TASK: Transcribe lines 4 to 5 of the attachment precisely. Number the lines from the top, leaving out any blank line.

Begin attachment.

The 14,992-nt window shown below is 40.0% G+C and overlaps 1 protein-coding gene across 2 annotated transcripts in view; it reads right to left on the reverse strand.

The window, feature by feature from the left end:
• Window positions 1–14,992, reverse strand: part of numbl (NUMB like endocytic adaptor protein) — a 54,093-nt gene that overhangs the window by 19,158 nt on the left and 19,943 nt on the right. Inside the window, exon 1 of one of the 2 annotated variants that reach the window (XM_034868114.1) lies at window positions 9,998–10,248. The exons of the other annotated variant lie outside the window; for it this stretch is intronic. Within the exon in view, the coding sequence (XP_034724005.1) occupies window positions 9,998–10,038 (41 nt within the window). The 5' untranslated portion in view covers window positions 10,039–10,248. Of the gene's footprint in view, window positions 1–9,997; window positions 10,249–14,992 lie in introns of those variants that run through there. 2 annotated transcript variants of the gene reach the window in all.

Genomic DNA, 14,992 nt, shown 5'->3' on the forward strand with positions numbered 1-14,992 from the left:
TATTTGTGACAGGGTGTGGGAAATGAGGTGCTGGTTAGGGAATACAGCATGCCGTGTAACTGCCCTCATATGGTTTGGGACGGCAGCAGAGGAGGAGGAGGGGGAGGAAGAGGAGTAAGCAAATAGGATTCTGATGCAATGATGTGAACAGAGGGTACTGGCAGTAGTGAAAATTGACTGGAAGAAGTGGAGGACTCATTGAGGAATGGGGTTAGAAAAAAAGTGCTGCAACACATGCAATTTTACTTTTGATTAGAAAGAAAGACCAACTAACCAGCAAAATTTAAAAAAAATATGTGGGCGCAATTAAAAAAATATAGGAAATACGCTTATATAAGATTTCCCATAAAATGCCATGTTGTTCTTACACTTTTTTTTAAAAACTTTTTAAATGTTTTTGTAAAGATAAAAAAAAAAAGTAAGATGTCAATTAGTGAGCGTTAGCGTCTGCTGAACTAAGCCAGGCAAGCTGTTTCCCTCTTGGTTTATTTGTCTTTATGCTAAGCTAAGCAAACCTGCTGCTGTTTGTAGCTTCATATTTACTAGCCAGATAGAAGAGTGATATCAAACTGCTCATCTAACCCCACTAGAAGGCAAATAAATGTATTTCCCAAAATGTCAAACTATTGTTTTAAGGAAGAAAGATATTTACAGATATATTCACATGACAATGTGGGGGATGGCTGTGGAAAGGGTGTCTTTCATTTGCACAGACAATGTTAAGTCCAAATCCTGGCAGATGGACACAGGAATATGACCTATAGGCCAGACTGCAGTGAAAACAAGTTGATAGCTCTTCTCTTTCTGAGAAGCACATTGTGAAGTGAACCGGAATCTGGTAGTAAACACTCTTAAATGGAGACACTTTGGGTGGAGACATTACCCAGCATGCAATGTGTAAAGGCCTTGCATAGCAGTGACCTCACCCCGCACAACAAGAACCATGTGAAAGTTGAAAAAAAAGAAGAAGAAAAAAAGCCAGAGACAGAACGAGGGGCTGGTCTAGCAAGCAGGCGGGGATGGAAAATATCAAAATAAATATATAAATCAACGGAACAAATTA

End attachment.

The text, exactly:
Genomic DNA, 14,992 nt, shown 5'->3' on the forward strand with positions numbered 1-14,992 from the left:
TATTTGTGACAGGGTGTGGGAAATGAGGTGCTGGTTAGGGAATACAGCATGCCGTGTAACTGCCCTCATATGGTTTGGGACGGCAGCAGAGGAGGAGGAGGGGGAGGAAGAGGAGTAAGCAAATAGGATTCTGATGCAATGATGTGAACAGAGGGTACTGGCAGTAGTGAAAATTGACTGGAAGAAGTGGAGGACTCATTGAGGAATGGGGTTAGAAAAAAAGTGCTGCAACACATGCAATTTTACTTTTGATTAGAAAGAAAGACCAACTAACCAGCAAAATTTAAAAAAAATATGTGGGCGCAATTAAAAAAATATAGGAAATACGCTTATATAAGATTTCCCATAAAATGCCATGTTGTTCTTACACTTTTTTTTAAAAACTTTTTAAATGTTTTTGTAAAGATAAAAAAAAAAAGTAAGATGTCAATTAGTGAGCGTTAGCGTCTGCTGAACTAAGCCAGGCAAGCTGTTTCCCTCTTGGTTTATTTGTCTTTATGCTAAGCTAAGCAAACCTGCTGCTGTTTGTAGCTTCATATTTACTAGCCAGATAGAAGAGTGATATCAAACTGCTCATCTAACCCCACTAGAAGGCAAATAAATGTATTTCCCAAAATGTCAAACTATTGTTTTAAGGAAGAAAGATATTTACAGATATATTCACATGACAATGTGGGGGATGGCTGTGGAAAGGGTGTCTTTCATTTGCACAGACAATGTTAAGTCCAAATCCTGGCAGATGGACACAGGAATATGACCTATAGGCCAGACTGCAGTGAAAACAAGTTGATAGCTCTTCTCTTTCTGAGAAGCACATTGTGAAGTGAACCGGAATCTGGTAGTAAACACTCTTAAATGGAGACACTTTGGGTGGAGACATTACCCAGCATGCAATGTGTAAAGGCCTTGCATAGCAGTGACCTCACCCCGCACAACAAGAACCATGTGAAAGTTGAAAAAAAAGAAGAAGAAAAAAAGCCAGAGACAGAACGAGGGGCTGGTCTAGCAAGCAGGCGGGGATGGAAAATATCAAAATAAATATATAAATCAACGGAACAAATTA